City of Cities Historical Marker
[audio:https://newfound.org/wp-content/uploads/2013/03/cities2.mp3|titles=”City of Cities Historical Marker” at Newfound |artists=Jay Orff] Along the final cliff of the isthmus, the sea lions below in their lazy play, the memory of shellfish in your mouth, you will find a stone altar with a bronze plaque telling you of a town that was once here, a town so ideal that it would make fables of Atlantis seem paltry in their imaginings. Gold was far too cheap a material to be used for paving the streets and the city gleamed with a metal so rare it was found only here. The buildings hummed, each wall in alignment with the cosmos, the cathedrals and museums competed for better modes of expression, in a good-natured and productive, self-healing and annealing way, a way that made every day more whole, more complete, completeness becoming more complete in this city of cities, a town that got better every day even though it was the best the day before. It flowed, brimmed, chugged with music and food and culture and art and faith and physical prowess and marvels that could stop the heart. And maybe that’s what happened, perhaps you can get too much of a good thing. No one really knows how or why but at some point in the indistinct, untraceable past the city disappeared and we have only the idea, the story, to remember the place by. Or rather the place that marks the idea, a conundrum that is debated at the City of Cities Conference each year. But if you stand here long enough and watch the cliff against the sky, the beach along the sea, the waves upon the sea, the sea into the sky, you will start to feel it, the city that was here, the parallel lines of human creation and the natural world and their interaction, and believe that it was a great place, that it was a transcendent accomplishment, evidence of a greater, hidden truth and meaning. And these passing intuitions, and the subculture that has sprung up around them, are all that we have left.
[audio:https://newfound.org/wp-content/uploads/2013/03/furtive2.mp3|titles=”Furtive” at Newfound |artists=Jay Orff] There are some towns you remember, places you want to stay, move to, fantastic places because of their vibrant arts scene or fabulous food or delightful architecture or some unspeakable quality that the place possesses, that makes you feel more alive, more present. Furtive is not such a town. In fact, it seems like a town perpetually on the way to another town, a gateway to somewhere else. The lunch counters have no seats; the parking meters are good for only seven minutes; there are no libraries, parks, or museums (except for the brief Museum of Conveyance which is located in the back entrance to the town’s bank; the fifteen-foot moving walkway, like those you find in airports, flows past a series of photographs that constitute the short history of moving walkways). The town is lively, with everyone supremely busy, full of a sense of purpose, checking off lists, making appointments, walking from place to place in a hush that sounds like gentle waves, well-dressed legs swishing together, tires rushing on pavement, envelopes and paper bags and newspapers being sorted and moved from one place to another, creating a rhythmic white noise that measures the present and announces the future, never pausing, flowing forward, each day in this city leaving nothing behind, expertly unobtrusive, professionally invisible.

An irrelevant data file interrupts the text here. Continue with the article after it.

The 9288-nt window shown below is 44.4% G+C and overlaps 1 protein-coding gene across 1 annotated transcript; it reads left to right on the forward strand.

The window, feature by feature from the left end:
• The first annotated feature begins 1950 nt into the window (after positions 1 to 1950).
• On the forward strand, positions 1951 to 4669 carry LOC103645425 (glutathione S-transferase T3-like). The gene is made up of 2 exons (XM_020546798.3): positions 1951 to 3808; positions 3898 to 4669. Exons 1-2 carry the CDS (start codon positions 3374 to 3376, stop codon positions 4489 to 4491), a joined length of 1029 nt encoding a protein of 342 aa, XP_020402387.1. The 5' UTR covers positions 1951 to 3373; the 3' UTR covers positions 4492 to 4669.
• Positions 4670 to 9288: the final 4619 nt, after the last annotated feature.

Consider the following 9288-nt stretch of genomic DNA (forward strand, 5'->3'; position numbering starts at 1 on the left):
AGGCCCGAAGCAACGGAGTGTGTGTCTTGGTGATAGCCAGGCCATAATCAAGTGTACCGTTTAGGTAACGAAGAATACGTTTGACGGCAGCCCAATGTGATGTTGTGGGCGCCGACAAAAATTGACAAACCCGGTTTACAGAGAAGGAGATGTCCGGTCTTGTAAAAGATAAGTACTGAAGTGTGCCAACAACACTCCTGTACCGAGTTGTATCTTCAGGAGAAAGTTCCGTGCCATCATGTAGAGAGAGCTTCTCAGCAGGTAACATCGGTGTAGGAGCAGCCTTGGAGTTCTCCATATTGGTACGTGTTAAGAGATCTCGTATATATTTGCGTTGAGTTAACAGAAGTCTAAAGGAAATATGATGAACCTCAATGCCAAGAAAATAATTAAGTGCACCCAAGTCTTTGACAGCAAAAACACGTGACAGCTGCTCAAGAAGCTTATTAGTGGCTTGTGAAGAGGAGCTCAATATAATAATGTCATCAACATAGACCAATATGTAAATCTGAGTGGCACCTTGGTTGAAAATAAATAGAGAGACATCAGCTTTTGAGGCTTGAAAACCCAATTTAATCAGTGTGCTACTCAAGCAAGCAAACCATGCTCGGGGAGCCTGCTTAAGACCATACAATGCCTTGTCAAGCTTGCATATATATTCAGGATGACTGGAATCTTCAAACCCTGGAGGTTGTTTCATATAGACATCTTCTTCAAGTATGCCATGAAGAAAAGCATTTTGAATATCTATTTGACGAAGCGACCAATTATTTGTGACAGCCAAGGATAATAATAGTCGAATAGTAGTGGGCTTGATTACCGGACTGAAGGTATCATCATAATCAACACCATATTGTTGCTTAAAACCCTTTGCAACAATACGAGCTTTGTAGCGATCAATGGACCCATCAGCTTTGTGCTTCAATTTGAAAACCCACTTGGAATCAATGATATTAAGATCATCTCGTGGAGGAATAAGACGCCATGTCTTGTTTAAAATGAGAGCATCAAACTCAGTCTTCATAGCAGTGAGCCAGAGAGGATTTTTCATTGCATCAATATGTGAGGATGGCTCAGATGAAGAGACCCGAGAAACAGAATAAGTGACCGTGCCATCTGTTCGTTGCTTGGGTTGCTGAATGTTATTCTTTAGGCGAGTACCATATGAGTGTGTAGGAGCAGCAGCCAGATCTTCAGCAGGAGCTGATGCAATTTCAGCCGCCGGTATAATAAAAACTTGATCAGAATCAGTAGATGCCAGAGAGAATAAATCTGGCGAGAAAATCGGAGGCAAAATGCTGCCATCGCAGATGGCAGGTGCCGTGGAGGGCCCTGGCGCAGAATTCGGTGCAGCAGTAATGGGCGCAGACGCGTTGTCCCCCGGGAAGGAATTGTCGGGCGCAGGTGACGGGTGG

[audio:https://newfound.org/wp-content/uploads/2013/03/waiting2.mp3|titles=”Waiting Room” at Newfound |artists=Jay Orff] You are standing in a large room that looks like the expansive terminal of a well-kept bus station with clean linoleum floors and groupings of four white vinyl chairs molded together and placed every twenty feet. No one uses these chairs. The walls are glass and you can look out to busy city streets while you wait. Along one far wall are three vending machines, two empty and one filled with expensive coconut clusters. A clock chimes every twelve minutes, alerting you to an idiosyncratically measured passing of time but offering no explanation as to its significance. Without warning, a crew of janitors occasionally appears through a side door that you had assumed to be one of the wall panels. These big, loud men in white coveralls begin setting up yellow caution signs. They announce—holler, really—that the room is closed and everyone must leave, wait outside if you like (they won’t tell you how long you might have to be outside, but they do say, simply, aggressively, that you must get out). They chase anyone who refuses to go from one end of the room to the other, tackling them, dragging them out and locking the door behind them, you, everyone who may have been in the room. The smallest janitor then finds a key on his crowded ring, stabs it into a black box on the wall, opens a small door and vigorously turns a knob while shouting to another janitor, pointing to a row of chairs that was overturned in the commotion. As he spins the knob, glowing digital numbers, which indicate the hours of operation, blur forward, backward, turning indistinguishably on the display next to the door, slowing, ticking forward a few final digits and then back until the numbers stop. He slaps the black box shut to reveal that, in fact, the room closed an hour ago but will reopen again in exactly four minutes.
Jay Orff is a writer and musician living in Minneapolis. His fiction has appeared in Reed, Spout, Chain and Harper’s Magazine. He also writes about art for mnartists.org.